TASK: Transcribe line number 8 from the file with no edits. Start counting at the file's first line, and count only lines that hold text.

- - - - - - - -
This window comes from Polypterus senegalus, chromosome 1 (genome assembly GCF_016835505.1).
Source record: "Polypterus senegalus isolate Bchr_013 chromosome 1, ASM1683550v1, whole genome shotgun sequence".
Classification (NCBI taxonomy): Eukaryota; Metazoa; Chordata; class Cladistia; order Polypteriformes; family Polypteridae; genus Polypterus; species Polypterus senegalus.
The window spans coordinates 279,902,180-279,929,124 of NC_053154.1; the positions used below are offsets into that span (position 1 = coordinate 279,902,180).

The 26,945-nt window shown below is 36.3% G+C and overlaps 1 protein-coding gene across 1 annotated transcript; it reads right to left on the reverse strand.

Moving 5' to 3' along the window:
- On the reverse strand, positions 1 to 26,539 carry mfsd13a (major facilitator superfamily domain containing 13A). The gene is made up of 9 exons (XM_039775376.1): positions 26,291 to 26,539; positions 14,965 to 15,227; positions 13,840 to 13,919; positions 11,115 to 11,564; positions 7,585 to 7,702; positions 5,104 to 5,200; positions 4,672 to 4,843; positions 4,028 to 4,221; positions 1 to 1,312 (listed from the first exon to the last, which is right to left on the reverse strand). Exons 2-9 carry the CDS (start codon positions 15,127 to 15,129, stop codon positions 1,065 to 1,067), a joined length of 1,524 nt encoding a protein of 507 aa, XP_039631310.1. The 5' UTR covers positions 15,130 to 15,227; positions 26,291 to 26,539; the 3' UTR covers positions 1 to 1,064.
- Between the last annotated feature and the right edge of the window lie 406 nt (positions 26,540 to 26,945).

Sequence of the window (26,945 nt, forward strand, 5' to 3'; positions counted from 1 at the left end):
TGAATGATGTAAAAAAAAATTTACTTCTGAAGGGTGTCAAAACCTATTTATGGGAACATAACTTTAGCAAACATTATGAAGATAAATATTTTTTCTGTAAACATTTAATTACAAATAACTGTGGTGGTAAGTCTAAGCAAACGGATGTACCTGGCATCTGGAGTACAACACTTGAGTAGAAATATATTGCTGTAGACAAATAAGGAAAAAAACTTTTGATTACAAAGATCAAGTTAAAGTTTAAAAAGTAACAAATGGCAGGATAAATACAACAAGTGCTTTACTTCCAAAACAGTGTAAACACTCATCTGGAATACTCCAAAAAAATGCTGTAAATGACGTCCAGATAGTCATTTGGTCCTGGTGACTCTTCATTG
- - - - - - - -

- Between the last annotated feature and the right edge of the window lie 406 nt (positions 26,540 to 26,945).